In the absence of grounds warranting blanket dismissal of Petitioner's cause of action based on mootness, the undersigned RECOMMENDS that the Original Report and Recommendation be SUPERSEDED AND REPLACED in its entirety, and submits the instant Amended Report and Recommendation for findings of fact and recommended disposition of the Respondents' Motion to Dismiss. By virtue of the Report and Recommendation needing to be amended, all of the other Motions disposed of therein remain ripe and ready for disposition, as discussed in greater detail in the preceding section, Part I.E, infra.

         E. Outstanding Motions

         1. Petitioner's Motion for Preliminary Injunction (ECF No. 14)

         On December 2, 2016, Petitioner filed a Motion for Preliminary Injunction wherein he complained that Marion continually kept him in isolation and or in segregation unit, and requested that the Court provide injunctive relief to prevent Petitioner's further subjection to such conditions. ECF No. 14.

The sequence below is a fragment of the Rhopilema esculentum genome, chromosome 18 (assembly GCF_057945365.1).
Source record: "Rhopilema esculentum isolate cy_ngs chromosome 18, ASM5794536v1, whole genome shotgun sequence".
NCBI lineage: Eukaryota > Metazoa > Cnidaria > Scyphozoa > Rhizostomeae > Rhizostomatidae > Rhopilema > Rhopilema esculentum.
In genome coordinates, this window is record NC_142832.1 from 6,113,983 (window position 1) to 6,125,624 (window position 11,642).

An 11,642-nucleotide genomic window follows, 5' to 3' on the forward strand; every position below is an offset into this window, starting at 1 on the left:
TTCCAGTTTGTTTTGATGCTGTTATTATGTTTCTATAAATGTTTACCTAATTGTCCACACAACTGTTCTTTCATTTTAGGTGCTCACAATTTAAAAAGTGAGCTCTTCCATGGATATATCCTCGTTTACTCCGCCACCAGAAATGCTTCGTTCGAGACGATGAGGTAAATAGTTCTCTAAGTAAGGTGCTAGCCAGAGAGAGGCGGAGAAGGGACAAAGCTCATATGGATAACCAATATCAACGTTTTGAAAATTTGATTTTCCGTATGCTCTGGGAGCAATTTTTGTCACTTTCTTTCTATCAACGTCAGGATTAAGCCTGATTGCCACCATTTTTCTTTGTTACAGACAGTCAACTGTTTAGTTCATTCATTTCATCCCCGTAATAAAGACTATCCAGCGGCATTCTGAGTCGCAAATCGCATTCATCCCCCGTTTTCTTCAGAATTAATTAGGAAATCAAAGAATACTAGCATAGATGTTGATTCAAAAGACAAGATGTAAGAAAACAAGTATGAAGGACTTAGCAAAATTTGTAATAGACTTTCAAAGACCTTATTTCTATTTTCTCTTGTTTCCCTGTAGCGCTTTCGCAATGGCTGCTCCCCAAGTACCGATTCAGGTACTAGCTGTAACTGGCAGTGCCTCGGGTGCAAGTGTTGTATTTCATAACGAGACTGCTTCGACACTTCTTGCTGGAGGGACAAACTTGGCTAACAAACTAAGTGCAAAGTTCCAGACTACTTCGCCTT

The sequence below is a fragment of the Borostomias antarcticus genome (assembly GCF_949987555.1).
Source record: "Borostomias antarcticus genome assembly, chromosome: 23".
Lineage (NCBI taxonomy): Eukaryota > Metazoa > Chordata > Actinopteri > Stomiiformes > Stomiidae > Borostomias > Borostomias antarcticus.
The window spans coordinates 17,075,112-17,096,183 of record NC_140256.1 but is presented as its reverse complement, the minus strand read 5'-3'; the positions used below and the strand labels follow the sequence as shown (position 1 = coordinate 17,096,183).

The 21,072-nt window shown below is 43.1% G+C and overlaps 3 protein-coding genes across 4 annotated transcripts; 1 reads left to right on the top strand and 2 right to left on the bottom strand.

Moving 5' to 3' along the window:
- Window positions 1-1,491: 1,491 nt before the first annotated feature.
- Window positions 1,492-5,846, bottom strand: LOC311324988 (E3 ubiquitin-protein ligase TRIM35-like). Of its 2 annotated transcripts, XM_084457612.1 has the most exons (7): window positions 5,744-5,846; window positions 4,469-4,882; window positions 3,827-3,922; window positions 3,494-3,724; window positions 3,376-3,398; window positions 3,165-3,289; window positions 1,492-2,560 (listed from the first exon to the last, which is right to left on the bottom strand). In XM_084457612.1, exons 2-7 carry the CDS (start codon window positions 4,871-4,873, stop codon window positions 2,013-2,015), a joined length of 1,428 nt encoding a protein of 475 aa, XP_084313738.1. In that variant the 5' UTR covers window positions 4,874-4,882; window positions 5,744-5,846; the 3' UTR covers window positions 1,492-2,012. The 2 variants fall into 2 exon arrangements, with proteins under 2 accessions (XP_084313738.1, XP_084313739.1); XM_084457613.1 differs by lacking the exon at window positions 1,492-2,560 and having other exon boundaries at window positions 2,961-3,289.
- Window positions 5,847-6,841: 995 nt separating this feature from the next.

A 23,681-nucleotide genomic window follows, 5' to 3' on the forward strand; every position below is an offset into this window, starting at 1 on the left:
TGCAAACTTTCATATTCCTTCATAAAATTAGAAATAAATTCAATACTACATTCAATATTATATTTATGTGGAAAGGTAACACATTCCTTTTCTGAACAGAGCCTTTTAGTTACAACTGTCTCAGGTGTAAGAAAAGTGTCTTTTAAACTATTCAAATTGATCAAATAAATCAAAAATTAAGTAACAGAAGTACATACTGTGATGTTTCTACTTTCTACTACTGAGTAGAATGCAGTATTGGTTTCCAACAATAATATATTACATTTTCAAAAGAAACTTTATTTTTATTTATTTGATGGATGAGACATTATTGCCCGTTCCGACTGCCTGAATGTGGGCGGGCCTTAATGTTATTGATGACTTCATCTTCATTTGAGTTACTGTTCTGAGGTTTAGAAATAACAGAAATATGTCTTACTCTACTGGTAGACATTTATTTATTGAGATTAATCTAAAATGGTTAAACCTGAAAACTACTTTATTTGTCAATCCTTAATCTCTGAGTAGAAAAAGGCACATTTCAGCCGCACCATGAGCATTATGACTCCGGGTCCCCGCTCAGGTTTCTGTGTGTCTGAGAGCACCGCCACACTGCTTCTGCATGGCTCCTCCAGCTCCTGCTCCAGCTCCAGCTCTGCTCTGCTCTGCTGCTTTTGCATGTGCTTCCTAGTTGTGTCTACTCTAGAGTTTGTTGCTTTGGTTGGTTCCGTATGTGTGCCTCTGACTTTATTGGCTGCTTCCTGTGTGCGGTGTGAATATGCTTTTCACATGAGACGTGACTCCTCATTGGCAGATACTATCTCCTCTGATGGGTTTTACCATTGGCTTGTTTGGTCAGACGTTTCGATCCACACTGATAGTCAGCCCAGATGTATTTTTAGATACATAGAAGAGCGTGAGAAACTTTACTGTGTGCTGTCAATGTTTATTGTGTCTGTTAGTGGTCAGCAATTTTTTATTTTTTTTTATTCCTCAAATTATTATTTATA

2. Petitioner's Motion for Injunctive Relief by Declaratory Judgment (ECF No. 15)

         On December 2, 2016, Petitioner filed a Motion for Injunctive Relief by Declaratory Judgment. ECF No. 14. Therein, Petitioner requests that the Court declare that Petitioner has a right to be treated at VDBHDS and order that Petitioner be transferred to a facility within the custody of the Commissioner of VDBHDS. Additionally Petitioner requests that the Court declare that if Petitioner's entitlement to the specific treatment and terms he seeks are unfulfilled, order the offending parties to pay damages to Petitioner.

         3. Petitioner's Motion ...